Students, despite popular belief, are no bargain on a grant either. Some departments subsidize them in a significant way, but if not, you're talking a $25K salary, plus benefits (in the summer), plus tuition (no overhead paid on tuition, at least) and O/H on roughly $30K. All in all, about $60K / year. If you are writing an NSF budget and want to include a student, postdoc and actually do some work, publish it and talk about it at meetings, things get interesting.
So why can't a postdoc get $5K more? Because $5K in salary is not $5K on a grant, it's (($5K X 1.6) X 1.55) = $12,400 X 3 year = $37,200. I don't know about everyone else, but I struggle to keep my budget within what has been suggested to me as a fundable range. Adding almost $40K is not an easy thing to do because we are in competition with similar proposals that may require less funds. If your labs runs on multi-R01 NIH fuel, a $5K raise for three postdocs for only three years means someone gets one year less to work in the lab. If you draw the short straw, would you rather have two years with an extra $5K in your pocket each year, or that extra year at $40K?
Another issue is unions. Whereas unions may be to the advantage of the whole, IME they can be smothering to a talented technician who deserves a solid raise. In many cases a substantial pay increase $5K-$10K can only be accomplished with a new job description that needs to be opened up for applicants and can be taken without question by a more senior individual from that union who possess the same title elsewhere. How many technicians or PIs are willing to risk that?
Graduate student unions also put restrictions on how much students can get paid. Although they ensure that students have a minimum salary, get raises and have a collective voice, they don't allow for much flexibility in what can be paid to a student. Make no mistake, I think removing grad student unions would result in a worse situation for grad students, on the whole, but if you are going to complain about pay, your union is the place you should start.
And we haven't even gotten to the issue of competitiveness. I would bet that most people reviewing grants would tell you that they don't take into consideration what the proposal budget is, but I bet they are not telling you the whole truth. If the budget seems reasonable, no one pays attention. But, what if one investigator budgets $5K more per year in a three year proposal for a student, tech and PDF than someone else proposing something not to far off. The first proposal is going to come in $100K (15-20% of many NSF budgets for that amount of time) more than the other, and in less the science in the first one is substantially better for one reason or another, that is going to be noticed.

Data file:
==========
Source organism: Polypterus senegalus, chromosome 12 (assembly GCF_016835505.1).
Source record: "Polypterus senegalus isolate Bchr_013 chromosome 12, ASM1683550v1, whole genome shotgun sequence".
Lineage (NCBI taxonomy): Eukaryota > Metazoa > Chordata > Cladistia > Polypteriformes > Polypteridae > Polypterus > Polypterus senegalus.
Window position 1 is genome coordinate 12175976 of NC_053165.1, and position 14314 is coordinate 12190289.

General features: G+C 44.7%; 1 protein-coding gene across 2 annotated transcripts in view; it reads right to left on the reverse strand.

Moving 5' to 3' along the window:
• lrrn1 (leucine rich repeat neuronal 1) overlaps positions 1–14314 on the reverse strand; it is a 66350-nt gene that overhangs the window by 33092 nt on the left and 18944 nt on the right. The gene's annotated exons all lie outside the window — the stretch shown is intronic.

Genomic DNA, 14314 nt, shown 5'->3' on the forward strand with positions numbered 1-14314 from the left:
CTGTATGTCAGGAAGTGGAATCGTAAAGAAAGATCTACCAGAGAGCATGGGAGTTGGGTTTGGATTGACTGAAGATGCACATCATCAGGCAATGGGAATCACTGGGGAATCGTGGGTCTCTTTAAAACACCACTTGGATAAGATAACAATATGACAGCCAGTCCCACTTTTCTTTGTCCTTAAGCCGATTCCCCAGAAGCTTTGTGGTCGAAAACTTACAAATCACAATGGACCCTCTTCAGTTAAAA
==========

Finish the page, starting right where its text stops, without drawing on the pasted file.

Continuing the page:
Finally, having grant funds and having money for salary can be two different things. While start-up funds are not categorized, grant funds are. Money in the computer budget, for example, is gold because you need to justify money in that category with a special form that needs to get cleared at you agency. Money earmarked for foreign travel and equipment is similarly guarded. A budget can therefore roll over a substantial amount of money from one year to the next without actually having any dollars available for salary.
I am writing about this because I had no idea how research budgets really work when I was a trainee and of course I could have used more cash in my
beer fund pocket, but from the other side of the desk, it isn't always that easy. Unless the overall budgets for proposals is allowed to make a jump (and at 10% funding rates, where is that extra coming from?), I'm not sure where the extra money is going to come from to give grant-supported trainees a substantial raise.
*I'm interested in my professors aren't paid more too, but that's a topic for another day